What is one thing your social followers don’t know about you?

I don’t think there’s a lot that the on-line community that I’m part of does not know about me ;)

What three blogs would you recommend?

The Content Marketing Institute: everything you ever wanted to know about Content  Marketing but were afraid to ask

Copy Blogger: about content marketing advice and solutions that work

HubSpot: about inbound Internet marketing blog about SEO, blogging, social media,   landing pages, lead generation and analytics

How can people connect with you?

See my Tweets on: www.twitter.com/ajhuisman, see my photo’s on: http://statigr.am/user/ajhuisman or you can send me an email at albert.jan.huisman@kvdl.nl

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Do you know of other B2B marketers who are effectively integrating social media? I want to talk to them.  Send me a note at bob@rurelevant.com or via Twitter @RAReed.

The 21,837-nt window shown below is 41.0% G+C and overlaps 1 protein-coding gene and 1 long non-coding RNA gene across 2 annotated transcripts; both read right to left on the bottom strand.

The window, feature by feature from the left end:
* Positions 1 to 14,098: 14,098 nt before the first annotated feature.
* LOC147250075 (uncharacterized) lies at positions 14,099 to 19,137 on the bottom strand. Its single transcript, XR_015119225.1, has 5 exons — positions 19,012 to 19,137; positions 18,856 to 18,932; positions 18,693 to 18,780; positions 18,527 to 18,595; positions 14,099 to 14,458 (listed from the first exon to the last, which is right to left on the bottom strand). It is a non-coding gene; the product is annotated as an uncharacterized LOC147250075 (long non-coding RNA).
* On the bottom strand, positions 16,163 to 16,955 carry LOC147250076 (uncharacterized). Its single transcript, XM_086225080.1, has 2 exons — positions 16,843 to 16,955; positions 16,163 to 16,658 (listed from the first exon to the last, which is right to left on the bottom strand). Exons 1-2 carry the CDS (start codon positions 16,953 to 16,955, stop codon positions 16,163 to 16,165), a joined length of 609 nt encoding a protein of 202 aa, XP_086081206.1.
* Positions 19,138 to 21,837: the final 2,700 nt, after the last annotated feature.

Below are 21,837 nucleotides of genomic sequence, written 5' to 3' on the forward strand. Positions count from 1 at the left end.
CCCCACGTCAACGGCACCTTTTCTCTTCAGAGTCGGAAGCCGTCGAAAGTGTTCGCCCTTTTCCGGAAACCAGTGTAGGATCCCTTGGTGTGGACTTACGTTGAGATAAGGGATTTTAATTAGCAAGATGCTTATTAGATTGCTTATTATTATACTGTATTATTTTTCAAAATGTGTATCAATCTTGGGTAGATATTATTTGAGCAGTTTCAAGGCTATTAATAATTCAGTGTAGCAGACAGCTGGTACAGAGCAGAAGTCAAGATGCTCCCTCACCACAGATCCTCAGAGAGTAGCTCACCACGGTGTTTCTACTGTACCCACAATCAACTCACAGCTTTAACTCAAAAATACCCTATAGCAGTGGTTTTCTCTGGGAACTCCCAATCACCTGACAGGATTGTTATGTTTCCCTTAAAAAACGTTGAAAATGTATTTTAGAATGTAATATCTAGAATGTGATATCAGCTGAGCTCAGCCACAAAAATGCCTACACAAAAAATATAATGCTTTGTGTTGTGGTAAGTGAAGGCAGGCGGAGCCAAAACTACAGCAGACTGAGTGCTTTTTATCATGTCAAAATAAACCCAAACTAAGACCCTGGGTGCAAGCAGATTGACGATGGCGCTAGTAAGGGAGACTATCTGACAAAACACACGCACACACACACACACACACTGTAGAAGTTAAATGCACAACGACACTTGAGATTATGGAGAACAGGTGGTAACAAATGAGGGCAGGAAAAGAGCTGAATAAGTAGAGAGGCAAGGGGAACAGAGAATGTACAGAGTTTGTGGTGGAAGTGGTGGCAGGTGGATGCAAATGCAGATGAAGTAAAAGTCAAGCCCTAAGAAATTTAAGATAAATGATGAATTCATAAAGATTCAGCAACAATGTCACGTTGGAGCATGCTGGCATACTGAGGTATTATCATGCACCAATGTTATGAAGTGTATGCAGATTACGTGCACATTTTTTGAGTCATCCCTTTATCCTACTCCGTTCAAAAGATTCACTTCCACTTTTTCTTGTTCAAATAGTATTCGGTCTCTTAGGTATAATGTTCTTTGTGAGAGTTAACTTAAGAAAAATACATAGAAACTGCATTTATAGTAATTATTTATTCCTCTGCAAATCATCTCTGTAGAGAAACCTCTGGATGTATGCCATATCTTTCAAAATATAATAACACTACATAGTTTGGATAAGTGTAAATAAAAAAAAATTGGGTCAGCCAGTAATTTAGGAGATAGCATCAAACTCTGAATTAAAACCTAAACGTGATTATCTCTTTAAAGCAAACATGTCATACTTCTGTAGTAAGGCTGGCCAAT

Content Mitigation: How Sharing Service Details Could Keep You Out of A Crisis

So, you’re using content marketing — articles, blogs, e-newsletters, case studies, videos, and social media platforms — to build brand awareness, customer acquisition, lead generation and customer retention. Work all of these as far as you can take them.

Then take it one step farther.

Producing helpful, educational and valuable content isn’t just for attracting customers. It can be an invaluable ally if something between your company and a customer goes awry, even if you’ve done nothing wrong. Because somewhere, somehow, someone will find something with which to take issue.

Supplying varied and detailed information on your company’s product or service in the form of an ongoing blog series or an expansive FAQ that answers an exhaustive series of questions could help mitigate potential problems and even help tamp down a full-blown crisis if enough instructive information is available and accessible.

Leaving these elements out of your content mix could cost you time, money and potentially your firm’s reputation.